The site of his triumph is enshrined in the Cape Cod National Seashore
Radio pioneer Guglielmo Marconi was an electrical engineer and inventor born in Bologna, Italy on this day, April 25, 1874. At the age of 16, he successfully transmitted wireless telegraph signals between tin plates mounted on posts in his mother's garden.
Marconi gradually increased the distance between radio transmitter and receiver. At the age of 23, he couldn't convince the Italian government of the worth of radio. He and his mother traveled to England and demonstrated his invention by sending a signal across the English Channel on March 27, 1899.
In 1900, Marconi set up a high-powered transmitting station at Poldhu, on the English coast at Cornwall. In 1901, Marconi built a wireless station at Signal Hill, Newfoundland and on Cape Cod, Massachusetts.
Marconi selected Cape Cod since it had been described by Thoreau as a place "Where a man may stand and put all of America behind him." After passing up a location in Barnstable and being denied permission to build his wireless station near the Highland Light, Marconi settled for an eight-acre site on a high bluff in South Wellfleet. Marconi set up headquarters at the Holbrook House in Wellfleet.
On the right above is an old postcard of the Marconi site during its operation. Below on right is the site today.
The South Wellfleet station was similar to the Poldhu one with a circular series of twenty 200-foot ship's masts set back 165 feet from the edge of the bluff.
Storms blew down the aerials at Poldhu on September 17, 1901 and a Nor'easter toppled the aerials on Cape Cod on November 25th. Nevertheless, Marconi received the first transatlantic signal - the three-dot Morse code letter "S" tapped out from Poldhu on December 12th at the Newfoundland station. The aerial at Poldhu was held aloft by a canvas kite.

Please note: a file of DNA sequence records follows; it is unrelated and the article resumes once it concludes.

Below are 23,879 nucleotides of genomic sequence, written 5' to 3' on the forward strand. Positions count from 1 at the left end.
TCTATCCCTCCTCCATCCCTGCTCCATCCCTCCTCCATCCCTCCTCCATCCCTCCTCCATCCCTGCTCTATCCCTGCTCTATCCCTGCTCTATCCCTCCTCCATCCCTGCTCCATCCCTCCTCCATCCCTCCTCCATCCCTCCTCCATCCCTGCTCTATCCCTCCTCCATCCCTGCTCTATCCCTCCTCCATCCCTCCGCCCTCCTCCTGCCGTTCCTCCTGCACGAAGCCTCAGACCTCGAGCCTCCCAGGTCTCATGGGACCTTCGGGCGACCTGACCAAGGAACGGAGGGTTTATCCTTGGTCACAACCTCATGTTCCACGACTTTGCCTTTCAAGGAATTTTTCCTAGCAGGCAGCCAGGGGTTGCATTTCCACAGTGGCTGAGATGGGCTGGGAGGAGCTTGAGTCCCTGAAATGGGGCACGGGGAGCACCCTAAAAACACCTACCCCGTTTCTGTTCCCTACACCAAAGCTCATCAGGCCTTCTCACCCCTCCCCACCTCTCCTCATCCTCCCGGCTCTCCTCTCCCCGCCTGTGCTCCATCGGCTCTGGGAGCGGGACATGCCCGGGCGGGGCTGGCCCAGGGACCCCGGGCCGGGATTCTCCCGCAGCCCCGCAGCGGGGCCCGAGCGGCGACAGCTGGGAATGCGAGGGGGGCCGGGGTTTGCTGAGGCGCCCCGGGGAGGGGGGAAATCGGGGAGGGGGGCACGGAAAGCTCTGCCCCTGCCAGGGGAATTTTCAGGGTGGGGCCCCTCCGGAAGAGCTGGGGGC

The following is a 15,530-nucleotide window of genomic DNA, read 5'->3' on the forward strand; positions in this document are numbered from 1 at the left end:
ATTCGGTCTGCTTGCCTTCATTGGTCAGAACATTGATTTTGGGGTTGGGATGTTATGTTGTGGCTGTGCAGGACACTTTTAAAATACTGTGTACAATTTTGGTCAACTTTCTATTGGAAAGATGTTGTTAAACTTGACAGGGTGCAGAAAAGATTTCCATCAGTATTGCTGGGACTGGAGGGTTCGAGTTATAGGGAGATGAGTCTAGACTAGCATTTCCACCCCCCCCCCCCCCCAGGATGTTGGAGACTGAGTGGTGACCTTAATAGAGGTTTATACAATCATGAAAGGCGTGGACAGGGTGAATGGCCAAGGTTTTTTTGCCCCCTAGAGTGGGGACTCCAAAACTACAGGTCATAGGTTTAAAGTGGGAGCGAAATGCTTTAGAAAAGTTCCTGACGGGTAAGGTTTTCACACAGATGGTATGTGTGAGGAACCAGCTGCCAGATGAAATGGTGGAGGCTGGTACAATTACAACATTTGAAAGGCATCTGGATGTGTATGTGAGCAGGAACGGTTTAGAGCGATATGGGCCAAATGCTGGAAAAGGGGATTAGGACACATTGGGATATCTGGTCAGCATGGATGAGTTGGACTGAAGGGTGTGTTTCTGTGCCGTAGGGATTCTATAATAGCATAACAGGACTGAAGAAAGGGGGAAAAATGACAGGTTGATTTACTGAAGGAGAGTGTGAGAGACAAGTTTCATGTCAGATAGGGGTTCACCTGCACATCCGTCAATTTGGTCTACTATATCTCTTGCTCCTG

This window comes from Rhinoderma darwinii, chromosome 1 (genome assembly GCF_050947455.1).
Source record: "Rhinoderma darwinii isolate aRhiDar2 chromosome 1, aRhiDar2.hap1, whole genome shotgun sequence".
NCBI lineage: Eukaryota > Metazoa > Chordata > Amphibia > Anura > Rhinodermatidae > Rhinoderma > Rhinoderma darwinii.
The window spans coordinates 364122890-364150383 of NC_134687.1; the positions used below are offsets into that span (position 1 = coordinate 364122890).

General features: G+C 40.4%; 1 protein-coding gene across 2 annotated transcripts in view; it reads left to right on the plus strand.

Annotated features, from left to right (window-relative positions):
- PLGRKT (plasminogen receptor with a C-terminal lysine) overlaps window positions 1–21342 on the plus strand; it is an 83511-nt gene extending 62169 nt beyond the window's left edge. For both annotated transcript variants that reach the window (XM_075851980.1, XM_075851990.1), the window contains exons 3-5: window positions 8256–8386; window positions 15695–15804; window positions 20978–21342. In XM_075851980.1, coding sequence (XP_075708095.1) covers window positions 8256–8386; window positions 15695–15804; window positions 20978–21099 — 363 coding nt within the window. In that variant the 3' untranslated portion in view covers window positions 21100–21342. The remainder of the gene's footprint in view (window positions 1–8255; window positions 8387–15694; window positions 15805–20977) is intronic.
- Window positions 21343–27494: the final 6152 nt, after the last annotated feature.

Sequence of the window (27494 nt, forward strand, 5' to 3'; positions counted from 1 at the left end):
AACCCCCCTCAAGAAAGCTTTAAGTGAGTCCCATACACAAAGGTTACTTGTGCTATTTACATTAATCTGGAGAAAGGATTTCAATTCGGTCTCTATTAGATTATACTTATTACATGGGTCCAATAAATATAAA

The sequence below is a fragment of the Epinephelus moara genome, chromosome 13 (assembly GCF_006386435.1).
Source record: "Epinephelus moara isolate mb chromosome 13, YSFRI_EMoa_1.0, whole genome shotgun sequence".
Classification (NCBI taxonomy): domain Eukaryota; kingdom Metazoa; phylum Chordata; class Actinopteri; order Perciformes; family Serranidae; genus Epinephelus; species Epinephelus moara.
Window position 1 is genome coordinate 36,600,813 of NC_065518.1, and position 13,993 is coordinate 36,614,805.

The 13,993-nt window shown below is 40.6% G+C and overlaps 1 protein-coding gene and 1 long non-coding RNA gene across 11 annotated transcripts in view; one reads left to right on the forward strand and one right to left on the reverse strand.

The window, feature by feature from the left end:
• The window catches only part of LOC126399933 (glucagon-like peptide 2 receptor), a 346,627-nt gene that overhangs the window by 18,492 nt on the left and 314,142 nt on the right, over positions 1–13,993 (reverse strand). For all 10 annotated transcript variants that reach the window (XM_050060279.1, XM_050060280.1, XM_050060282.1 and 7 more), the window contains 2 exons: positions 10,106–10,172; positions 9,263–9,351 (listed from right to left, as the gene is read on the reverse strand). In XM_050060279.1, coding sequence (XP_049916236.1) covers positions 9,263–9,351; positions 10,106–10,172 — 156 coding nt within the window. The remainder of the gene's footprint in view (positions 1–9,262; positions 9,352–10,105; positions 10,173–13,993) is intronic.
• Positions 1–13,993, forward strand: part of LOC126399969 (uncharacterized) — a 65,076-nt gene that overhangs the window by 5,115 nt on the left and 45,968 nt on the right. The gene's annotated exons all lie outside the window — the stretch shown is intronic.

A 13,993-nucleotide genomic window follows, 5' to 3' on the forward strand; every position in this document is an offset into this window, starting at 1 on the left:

Fearing competition from Marconi's wireless, the Anglo American Cable Company ordered Marconi to shut down operations in Newfoundland.
On December 22, 1901, the Canadian government offered him a location for a station at Glace Bay, Nova Scotia. A year later, on December 17, 1902, the Glace Bay station was sending and receiving transatlantic messages... Marconi's Cape Cod.
He watched his father die on television at 12, turned to drugs for relief
Death haunted David Kennedy. On June 4, 1968, eleven days before his 13th birthday, he nearly drowned while he and his siblings were swimming in the Pacific Ocean near the Malibu, California beach house of a Kennedy family friend.
Kennedy had been knocked over by a wave and was trapped on the bottom by the undertow. His father, Robert F. Kennedy, dove under the water and rescued him, scraping and bruising his own forehead in the process.
The very next day David watched on TV as his father claimed victory in the California presidential primary election and then the 12-year-old watched in horror the program reported his father's assassination moments later. The event left an emotional scar on David and he began recreational drug use shortly thereafter.
In the spring of 1984, Kennedy completed a month-long stay at St. Mary's Hospital and Rehabilitation Center in Minneapolis. He flew to Palm Beach, Florida on April 19 to spend Easter with several members of the Kennedy family there. D avid Kennedy checked into room 107 of the Brazilian Court hotel where he spent the next few days partying.
On April 25, 1984, members of the hotel staff found him dead on the floor of his suite from an overdose of cocaine, Demerol, and Mellaril.
David was the fourth of eleven children of Robert and Ethel Kennedy.